Sadie: Great. Well, then going from, you know, your market and your clients that are international, I’d like to now focus in on your company, on HyperTrack itself, which I read on your website is also very international. Again, global office locations, but also under the About Us section, it mentions that you guys collectively speak 10 languages amongst everybody! So how has this international aspect of your company affected your work, your workforce, how you all work together, how the company operates, pros and cons? You tell me!


Kashyap: We need to update our website! It’s 12 languages now. It’s phenomenal. You know, even in the San Francisco office, we’ve got a fairly diverse, I guess, ethnicity, religion, languages and you know, where we sort of grew up geographically and I think what that brings is a certain diversity of perspective, which can be a double edged sword. We’ve done things to make it a strong positive. And, there are things that you can do to make that a compelling advantage as opposed to being neutral about it. And, it really helps to have different time zones represented where we can support our customers. You know when Ukraine is asleep, we are awake and when we’re asleep, Ukraine is awake. We’ve got a lot of customers in India because India has seen tremendous growth in the last few years. And our usage growth in India is phenomenal.


So having people who can show up or speak the same language or be in the same city invokes a lot of trust. When customers are ready with their production applications on HyperTrack and culturally in our conversations, it automatically makes us be better listeners. If you have a homogeneous culture and you all naturally align and think the same way and look in the same direction, you can often reject ideas which are not consistent with that consensus. But in a diverse group, you sort of program yourselves to be better listeners to get work done every day. And that ends up being a great advantage. As long as you can figure out how you resolve conflict and how you come out strong on the same page and not leave important things unresolved or hanging.


Sadie: I also want to ask you about some of the hiccups that you face in a fast growing startup. And I’d also like to know specifically if it has anything to do with the creation economy still being defined. But of course, you know, you’ve had a lot of wins since HyperTrack’s inception in 2015, I believe it was. Like investment rounds. So I’m just wondering, what were the challenges that may be more specific to the creation economy or are more specific to your company? What challenges did you face at different stages of your growth? Which ones were unexpected or when you were the least prepared for them? And which challenges taught you the most in your growth?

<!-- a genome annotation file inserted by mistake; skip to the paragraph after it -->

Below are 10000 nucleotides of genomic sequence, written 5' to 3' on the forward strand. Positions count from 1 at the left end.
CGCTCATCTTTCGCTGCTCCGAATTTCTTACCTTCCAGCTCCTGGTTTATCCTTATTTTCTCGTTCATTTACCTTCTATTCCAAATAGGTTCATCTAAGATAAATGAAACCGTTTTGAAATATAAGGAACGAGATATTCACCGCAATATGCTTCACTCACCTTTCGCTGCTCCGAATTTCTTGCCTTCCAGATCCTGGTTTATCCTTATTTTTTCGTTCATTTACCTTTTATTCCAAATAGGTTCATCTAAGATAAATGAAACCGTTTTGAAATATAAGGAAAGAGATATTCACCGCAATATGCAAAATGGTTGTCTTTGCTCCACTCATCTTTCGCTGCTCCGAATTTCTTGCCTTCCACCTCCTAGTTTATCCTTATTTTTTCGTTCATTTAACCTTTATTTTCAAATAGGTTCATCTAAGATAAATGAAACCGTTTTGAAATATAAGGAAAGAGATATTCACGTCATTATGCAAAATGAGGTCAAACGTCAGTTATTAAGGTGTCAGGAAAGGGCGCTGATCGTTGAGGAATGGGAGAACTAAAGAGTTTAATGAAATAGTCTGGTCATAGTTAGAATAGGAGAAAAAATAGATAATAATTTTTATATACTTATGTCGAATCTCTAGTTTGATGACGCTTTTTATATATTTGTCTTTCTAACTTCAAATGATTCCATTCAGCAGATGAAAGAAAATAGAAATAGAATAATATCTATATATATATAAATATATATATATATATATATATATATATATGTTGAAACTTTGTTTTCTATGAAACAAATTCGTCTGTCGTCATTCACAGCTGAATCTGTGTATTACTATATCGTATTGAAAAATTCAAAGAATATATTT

Kashyap: This is actually a great question. And it’s increasingly common, you know, that it’s hip to say that remote work is our strength. You know, remote is the way to go. And especially in the developer tools world, you do have some great successes with companies that have been remote first. I actually have a sort of contrary view to that. Remote work has not worked for us, has worked pretty badly for us. And what we find is sort of making, you know, building a great product and making sort of day-to-day decisions with tremendous amount of fast changing context, is best done in the same room. With face to face conversation with a whiteboard, feeling the emotion of the other person. Building developer products is no exception to that rule. So I would say in the history of HyperTrack, you know, if you’ve made some missteps or lost time, it’s primarily because of the collective desire of global talent to be remote. And we sort of said, hey, look, that’s where the world is moving to, a lot of people are making that work, I’m sure we can, too. But we were consistently unable to do so. We have relied on teams in the same room with strong leadership, a strong sense of team and a culture that binds us together, you know, the old school stuff? We have relied on that for success. And wherever we over did the remote thing and went too process oriented or too written oriented, or too contract oriented, which you sort of have to be with remote teams, the more the ability to deal with change drastically reduces. And that was our experience at HyperTrack. This whole remote thing does not work.


Sadie: Now, that’s a really interesting perspective. It’s almost like, you know, any trends that kind of happen in business or otherwise, there’s usually a reversal. So like you said, it’s become very popular to work remote and people think that that is the future. But maybe there’ll be a swing to closer communication across different businesses. So I just have a few more questions.